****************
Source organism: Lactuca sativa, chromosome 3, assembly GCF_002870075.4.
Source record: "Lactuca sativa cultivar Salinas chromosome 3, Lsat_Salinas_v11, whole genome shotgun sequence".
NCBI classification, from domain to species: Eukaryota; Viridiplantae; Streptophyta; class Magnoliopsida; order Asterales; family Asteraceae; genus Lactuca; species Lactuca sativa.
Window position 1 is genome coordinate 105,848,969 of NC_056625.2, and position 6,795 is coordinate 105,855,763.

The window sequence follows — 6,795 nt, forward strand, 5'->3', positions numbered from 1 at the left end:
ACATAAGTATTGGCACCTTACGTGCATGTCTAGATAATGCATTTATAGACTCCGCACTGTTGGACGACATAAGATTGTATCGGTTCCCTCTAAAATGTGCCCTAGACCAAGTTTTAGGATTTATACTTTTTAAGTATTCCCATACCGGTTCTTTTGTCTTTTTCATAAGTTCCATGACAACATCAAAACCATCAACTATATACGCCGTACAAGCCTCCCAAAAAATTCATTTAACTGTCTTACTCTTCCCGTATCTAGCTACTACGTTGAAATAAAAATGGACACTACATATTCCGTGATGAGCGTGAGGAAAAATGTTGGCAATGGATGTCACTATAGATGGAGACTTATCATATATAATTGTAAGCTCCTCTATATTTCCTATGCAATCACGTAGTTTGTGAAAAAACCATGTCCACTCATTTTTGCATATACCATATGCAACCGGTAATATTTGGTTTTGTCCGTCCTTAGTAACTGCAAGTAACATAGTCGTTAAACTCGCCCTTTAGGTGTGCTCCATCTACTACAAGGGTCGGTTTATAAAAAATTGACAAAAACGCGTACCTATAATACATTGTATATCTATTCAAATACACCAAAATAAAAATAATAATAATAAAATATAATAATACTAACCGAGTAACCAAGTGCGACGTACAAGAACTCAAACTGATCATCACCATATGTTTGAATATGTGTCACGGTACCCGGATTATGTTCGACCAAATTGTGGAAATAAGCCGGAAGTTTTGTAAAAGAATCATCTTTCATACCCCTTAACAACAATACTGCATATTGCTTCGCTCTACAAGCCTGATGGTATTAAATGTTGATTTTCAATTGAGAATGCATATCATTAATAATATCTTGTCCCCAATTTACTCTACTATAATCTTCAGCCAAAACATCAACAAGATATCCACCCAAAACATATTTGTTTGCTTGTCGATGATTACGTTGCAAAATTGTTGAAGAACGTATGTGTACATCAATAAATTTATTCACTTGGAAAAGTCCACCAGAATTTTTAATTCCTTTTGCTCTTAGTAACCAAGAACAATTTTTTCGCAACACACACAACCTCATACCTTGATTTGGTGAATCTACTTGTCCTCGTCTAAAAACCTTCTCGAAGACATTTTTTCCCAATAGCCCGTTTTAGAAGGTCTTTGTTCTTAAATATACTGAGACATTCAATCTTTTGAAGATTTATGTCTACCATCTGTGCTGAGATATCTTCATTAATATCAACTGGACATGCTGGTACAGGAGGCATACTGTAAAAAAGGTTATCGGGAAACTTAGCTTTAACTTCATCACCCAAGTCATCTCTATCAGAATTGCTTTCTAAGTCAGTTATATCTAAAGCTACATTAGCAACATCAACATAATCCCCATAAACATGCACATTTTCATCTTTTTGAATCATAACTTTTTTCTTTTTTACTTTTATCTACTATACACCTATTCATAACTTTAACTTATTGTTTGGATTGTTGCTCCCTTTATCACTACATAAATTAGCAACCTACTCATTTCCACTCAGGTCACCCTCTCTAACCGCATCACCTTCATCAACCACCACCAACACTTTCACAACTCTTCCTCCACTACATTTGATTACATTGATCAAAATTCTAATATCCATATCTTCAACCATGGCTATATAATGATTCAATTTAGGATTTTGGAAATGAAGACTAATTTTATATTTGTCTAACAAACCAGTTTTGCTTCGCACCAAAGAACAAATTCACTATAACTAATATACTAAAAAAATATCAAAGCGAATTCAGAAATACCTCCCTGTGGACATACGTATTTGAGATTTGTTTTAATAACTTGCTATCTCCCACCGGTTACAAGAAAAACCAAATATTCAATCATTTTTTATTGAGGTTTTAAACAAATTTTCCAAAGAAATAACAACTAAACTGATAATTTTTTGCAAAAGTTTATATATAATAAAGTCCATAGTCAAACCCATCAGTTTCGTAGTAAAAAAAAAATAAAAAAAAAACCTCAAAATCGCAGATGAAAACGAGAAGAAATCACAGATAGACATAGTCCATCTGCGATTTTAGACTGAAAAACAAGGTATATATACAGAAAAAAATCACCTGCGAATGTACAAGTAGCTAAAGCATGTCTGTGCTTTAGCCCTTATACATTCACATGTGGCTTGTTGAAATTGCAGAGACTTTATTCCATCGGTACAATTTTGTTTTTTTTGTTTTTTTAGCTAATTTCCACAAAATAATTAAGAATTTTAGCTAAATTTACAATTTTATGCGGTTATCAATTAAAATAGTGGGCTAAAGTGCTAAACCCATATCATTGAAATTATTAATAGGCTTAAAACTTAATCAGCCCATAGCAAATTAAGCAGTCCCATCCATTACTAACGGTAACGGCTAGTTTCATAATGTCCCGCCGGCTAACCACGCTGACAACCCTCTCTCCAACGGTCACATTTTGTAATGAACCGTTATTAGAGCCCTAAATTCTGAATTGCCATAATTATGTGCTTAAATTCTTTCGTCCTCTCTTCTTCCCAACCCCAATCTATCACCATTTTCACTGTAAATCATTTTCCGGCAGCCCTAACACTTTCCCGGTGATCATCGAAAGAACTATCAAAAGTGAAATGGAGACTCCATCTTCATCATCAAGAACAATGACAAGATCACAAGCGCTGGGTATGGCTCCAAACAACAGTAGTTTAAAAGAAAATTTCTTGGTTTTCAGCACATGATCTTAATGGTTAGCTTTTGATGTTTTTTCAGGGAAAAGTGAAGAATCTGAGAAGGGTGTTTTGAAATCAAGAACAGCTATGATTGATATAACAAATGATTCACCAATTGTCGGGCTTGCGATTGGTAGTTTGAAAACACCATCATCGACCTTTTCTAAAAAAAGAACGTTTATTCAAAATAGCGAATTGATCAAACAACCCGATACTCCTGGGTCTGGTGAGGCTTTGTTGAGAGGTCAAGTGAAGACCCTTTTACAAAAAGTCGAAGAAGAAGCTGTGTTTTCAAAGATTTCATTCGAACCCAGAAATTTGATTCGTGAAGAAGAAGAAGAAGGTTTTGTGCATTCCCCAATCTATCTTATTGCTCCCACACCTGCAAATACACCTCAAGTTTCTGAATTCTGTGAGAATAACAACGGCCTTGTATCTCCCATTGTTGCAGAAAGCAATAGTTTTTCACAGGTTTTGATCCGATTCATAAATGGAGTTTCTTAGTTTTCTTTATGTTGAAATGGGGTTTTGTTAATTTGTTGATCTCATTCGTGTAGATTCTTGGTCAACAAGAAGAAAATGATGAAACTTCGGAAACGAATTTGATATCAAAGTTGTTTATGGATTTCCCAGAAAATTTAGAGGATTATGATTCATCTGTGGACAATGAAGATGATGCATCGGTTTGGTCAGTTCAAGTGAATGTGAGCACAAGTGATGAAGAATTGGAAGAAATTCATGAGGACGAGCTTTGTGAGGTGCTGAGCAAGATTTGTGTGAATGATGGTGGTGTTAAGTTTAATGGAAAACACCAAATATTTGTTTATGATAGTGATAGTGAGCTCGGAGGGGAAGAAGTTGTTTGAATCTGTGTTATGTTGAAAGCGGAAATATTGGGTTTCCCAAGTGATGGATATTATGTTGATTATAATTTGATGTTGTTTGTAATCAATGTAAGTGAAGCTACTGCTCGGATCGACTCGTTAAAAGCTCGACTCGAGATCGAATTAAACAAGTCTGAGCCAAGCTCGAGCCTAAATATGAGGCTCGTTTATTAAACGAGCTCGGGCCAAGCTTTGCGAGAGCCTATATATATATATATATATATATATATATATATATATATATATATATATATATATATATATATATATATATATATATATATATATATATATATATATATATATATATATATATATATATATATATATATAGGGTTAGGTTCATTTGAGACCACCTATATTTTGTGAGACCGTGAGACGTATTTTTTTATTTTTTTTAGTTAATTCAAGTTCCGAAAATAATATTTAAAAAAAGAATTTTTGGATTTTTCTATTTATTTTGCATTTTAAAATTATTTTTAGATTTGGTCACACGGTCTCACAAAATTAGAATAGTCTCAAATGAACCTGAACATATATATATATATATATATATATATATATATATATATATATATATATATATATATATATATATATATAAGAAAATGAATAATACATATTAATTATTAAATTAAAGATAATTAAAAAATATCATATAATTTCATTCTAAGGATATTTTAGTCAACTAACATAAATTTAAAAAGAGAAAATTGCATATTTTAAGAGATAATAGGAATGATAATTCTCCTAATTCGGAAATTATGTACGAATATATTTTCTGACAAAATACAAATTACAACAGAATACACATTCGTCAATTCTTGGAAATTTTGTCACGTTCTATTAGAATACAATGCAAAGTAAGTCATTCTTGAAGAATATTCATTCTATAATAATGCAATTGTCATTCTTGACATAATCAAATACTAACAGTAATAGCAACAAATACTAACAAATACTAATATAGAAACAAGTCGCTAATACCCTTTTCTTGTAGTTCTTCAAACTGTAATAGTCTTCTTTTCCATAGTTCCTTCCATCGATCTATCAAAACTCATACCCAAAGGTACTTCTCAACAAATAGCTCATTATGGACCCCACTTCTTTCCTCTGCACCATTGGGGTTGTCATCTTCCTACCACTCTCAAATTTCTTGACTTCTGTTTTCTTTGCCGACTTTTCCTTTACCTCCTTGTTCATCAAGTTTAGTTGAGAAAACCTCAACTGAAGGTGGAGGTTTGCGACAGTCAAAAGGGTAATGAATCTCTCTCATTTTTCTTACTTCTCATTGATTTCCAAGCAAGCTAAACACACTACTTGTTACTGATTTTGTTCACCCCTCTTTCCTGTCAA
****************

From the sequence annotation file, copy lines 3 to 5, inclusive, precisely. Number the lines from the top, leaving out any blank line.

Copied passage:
NCBI classification, from domain to species: Eukaryota; Viridiplantae; Streptophyta; class Magnoliopsida; order Asterales; family Asteraceae; genus Lactuca; species Lactuca sativa.
Window position 1 is genome coordinate 105,848,969 of NC_056625.2, and position 6,795 is coordinate 105,855,763.

The window sequence follows — 6,795 nt, forward strand, 5'->3', positions numbered from 1 at the left end: